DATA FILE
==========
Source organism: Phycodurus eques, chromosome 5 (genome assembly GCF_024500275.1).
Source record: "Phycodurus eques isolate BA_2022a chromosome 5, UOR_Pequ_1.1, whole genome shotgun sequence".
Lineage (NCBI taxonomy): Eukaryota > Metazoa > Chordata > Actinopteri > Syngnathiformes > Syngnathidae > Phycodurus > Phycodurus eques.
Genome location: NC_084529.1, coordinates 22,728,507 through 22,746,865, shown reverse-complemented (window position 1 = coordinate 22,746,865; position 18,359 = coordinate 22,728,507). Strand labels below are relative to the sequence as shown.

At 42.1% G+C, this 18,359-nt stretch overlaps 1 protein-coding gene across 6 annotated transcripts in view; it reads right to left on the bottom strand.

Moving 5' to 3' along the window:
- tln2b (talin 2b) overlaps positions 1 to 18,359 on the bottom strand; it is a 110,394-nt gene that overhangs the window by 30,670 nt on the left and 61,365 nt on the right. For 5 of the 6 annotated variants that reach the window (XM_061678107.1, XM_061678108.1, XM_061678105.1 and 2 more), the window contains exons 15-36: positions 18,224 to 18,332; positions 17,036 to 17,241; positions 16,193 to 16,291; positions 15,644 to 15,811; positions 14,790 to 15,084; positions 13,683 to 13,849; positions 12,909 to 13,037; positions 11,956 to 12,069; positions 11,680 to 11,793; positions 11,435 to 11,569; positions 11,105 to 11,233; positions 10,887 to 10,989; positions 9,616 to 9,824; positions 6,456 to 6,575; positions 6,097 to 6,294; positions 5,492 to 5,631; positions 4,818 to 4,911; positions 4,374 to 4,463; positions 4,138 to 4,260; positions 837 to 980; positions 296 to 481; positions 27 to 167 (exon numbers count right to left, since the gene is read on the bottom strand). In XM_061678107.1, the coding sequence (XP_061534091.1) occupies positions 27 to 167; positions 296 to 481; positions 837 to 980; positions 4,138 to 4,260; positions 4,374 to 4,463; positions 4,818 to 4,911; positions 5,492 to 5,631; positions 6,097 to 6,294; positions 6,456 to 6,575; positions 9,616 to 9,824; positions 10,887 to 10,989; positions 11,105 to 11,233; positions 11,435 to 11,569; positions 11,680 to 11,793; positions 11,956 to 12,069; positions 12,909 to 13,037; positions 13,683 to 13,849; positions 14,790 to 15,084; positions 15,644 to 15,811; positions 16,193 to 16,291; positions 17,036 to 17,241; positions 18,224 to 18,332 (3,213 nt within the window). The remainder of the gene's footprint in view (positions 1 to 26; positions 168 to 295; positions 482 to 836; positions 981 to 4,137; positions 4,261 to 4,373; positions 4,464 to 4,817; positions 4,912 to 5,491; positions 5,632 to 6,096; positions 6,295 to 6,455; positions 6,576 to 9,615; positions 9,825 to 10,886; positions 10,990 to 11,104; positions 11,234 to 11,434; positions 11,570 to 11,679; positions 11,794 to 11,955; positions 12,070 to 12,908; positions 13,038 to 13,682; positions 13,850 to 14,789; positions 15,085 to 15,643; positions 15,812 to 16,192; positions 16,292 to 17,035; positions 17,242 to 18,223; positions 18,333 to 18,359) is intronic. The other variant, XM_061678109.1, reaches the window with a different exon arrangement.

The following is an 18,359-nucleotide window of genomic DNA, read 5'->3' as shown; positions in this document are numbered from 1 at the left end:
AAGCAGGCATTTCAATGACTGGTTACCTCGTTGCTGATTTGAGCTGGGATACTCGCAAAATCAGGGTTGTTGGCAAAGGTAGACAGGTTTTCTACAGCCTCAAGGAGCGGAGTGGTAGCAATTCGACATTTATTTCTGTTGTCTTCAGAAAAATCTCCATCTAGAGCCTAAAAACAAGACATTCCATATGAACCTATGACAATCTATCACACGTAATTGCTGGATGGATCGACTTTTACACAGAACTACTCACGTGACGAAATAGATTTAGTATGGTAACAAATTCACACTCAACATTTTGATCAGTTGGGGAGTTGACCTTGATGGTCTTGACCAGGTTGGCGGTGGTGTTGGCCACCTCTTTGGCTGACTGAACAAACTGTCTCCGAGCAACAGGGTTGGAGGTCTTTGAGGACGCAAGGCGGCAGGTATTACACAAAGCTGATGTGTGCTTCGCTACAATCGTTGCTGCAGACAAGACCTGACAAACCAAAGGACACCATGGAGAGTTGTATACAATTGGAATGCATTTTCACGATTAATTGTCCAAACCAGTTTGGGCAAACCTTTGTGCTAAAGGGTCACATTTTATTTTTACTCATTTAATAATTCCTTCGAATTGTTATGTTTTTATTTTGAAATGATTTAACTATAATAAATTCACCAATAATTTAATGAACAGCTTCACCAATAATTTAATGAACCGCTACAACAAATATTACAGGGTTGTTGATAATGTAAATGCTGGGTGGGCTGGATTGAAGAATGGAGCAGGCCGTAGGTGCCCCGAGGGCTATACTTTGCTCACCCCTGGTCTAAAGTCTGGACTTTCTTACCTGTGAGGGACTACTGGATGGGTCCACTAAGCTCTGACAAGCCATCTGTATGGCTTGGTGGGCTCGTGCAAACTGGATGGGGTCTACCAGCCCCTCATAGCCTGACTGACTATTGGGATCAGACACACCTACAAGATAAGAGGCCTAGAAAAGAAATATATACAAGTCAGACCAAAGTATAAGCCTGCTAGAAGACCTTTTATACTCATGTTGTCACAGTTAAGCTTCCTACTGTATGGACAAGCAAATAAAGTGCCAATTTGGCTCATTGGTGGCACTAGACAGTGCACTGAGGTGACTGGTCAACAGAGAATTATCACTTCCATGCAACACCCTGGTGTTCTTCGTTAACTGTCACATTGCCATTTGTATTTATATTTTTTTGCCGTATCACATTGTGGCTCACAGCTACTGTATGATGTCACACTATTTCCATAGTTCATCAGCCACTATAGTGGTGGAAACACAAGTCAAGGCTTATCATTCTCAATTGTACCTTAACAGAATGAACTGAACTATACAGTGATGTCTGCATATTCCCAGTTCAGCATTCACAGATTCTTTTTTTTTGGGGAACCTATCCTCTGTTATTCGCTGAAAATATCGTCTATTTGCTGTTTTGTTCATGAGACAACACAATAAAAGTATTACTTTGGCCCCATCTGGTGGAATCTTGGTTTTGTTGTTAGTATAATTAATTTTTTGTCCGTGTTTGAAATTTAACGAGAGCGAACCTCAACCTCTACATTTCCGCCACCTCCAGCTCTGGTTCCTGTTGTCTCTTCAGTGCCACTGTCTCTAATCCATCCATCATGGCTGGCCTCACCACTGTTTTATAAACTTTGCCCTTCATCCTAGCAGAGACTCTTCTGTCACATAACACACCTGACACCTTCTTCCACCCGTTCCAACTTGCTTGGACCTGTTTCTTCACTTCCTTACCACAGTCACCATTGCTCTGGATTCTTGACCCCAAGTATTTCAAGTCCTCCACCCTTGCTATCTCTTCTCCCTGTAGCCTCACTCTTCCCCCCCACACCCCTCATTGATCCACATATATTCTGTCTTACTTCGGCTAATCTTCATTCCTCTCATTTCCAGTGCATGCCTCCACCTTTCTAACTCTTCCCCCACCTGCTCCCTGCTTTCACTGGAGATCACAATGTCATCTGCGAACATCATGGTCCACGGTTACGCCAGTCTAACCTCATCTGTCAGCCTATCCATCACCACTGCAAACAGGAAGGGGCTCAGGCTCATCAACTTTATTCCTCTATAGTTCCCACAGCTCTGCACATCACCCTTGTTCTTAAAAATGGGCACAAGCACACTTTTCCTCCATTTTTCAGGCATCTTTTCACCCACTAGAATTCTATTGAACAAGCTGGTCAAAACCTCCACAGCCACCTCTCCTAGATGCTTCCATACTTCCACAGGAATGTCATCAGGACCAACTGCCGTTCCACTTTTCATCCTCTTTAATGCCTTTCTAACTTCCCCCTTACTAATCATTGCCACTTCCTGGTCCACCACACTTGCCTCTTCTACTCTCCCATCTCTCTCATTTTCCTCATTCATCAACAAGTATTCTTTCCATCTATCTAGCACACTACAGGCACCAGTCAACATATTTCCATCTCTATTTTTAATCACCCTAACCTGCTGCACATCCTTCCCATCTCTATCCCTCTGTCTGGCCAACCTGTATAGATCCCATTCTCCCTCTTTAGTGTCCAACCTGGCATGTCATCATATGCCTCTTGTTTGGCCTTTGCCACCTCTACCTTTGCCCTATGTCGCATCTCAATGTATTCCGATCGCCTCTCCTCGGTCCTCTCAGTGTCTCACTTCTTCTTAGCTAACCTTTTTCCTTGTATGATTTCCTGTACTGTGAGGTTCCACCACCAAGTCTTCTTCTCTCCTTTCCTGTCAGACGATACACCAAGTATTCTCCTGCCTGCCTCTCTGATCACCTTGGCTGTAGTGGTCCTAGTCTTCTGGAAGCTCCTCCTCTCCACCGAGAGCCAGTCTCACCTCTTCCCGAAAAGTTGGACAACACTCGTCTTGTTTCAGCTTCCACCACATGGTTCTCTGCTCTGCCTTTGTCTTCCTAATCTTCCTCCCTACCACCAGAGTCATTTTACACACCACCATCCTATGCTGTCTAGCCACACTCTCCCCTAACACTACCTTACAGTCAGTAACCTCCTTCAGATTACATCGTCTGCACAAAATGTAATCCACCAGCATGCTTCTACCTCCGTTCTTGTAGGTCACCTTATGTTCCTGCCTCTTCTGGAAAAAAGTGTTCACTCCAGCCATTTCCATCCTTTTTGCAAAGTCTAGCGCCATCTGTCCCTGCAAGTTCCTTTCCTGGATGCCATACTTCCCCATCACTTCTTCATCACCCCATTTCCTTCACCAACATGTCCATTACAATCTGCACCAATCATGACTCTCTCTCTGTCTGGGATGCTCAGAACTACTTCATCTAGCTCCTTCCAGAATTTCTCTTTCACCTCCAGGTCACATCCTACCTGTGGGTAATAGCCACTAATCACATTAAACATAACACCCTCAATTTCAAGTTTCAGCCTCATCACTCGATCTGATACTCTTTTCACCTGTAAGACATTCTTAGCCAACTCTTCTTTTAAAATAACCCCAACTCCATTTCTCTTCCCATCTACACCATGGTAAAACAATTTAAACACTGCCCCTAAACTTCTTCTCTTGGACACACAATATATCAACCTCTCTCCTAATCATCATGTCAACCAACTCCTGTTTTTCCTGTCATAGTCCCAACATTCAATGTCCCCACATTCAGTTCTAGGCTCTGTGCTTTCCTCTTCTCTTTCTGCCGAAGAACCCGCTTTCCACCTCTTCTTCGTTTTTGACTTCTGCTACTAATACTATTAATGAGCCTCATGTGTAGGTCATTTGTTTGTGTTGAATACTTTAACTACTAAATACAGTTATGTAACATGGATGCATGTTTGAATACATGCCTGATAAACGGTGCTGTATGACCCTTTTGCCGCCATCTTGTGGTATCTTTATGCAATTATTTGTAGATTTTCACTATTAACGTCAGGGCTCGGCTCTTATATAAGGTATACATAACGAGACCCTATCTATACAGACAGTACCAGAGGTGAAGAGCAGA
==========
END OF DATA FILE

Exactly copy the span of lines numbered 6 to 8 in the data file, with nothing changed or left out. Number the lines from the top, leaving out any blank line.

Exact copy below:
Moving 5' to 3' along the window:
- tln2b (talin 2b) overlaps positions 1 to 18,359 on the bottom strand; it is a 110,394-nt gene that overhangs the window by 30,670 nt on the left and 61,365 nt on the right. For 5 of the 6 annotated variants that reach the window (XM_061678107.1, XM_061678108.1, XM_061678105.1 and 2 more), the window contains exons 15-36: positions 18,224 to 18,332; positions 17,036 to 17,241; positions 16,193 to 16,291; positions 15,644 to 15,811; positions 14,790 to 15,084; positions 13,683 to 13,849; positions 12,909 to 13,037; positions 11,956 to 12,069; positions 11,680 to 11,793; positions 11,435 to 11,569; positions 11,105 to 11,233; positions 10,887 to 10,989; positions 9,616 to 9,824; positions 6,456 to 6,575; positions 6,097 to 6,294; positions 5,492 to 5,631; positions 4,818 to 4,911; positions 4,374 to 4,463; positions 4,138 to 4,260; positions 837 to 980; positions 296 to 481; positions 27 to 167 (exon numbers count right to left, since the gene is read on the bottom strand). In XM_061678107.1, the coding sequence (XP_061534091.1) occupies positions 27 to 167; positions 296 to 481; positions 837 to 980; positions 4,138 to 4,260; positions 4,374 to 4,463; positions 4,818 to 4,911; positions 5,492 to 5,631; positions 6,097 to 6,294; positions 6,456 to 6,575; positions 9,616 to 9,824; positions 10,887 to 10,989; positions 11,105 to 11,233; positions 11,435 to 11,569; positions 11,680 to 11,793; positions 11,956 to 12,069; positions 12,909 to 13,037; positions 13,683 to 13,849; positions 14,790 to 15,084; positions 15,644 to 15,811; positions 16,193 to 16,291; positions 17,036 to 17,241; positions 18,224 to 18,332 (3,213 nt within the window). The remainder of the gene's footprint in view (positions 1 to 26; positions 168 to 295; positions 482 to 836; positions 981 to 4,137; positions 4,261 to 4,373; positions 4,464 to 4,817; positions 4,912 to 5,491; positions 5,632 to 6,096; positions 6,295 to 6,455; positions 6,576 to 9,615; positions 9,825 to 10,886; positions 10,990 to 11,104; positions 11,234 to 11,434; positions 11,570 to 11,679; positions 11,794 to 11,955; positions 12,070 to 12,908; positions 13,038 to 13,682; positions 13,850 to 14,789; positions 15,085 to 15,643; positions 15,812 to 16,192; positions 16,292 to 17,035; positions 17,242 to 18,223; positions 18,333 to 18,359) is intronic. The other variant, XM_061678109.1, reaches the window with a different exon arrangement.

The following is an 18,359-nucleotide window of genomic DNA, read 5'->3' as shown; positions in this document are numbered from 1 at the left end: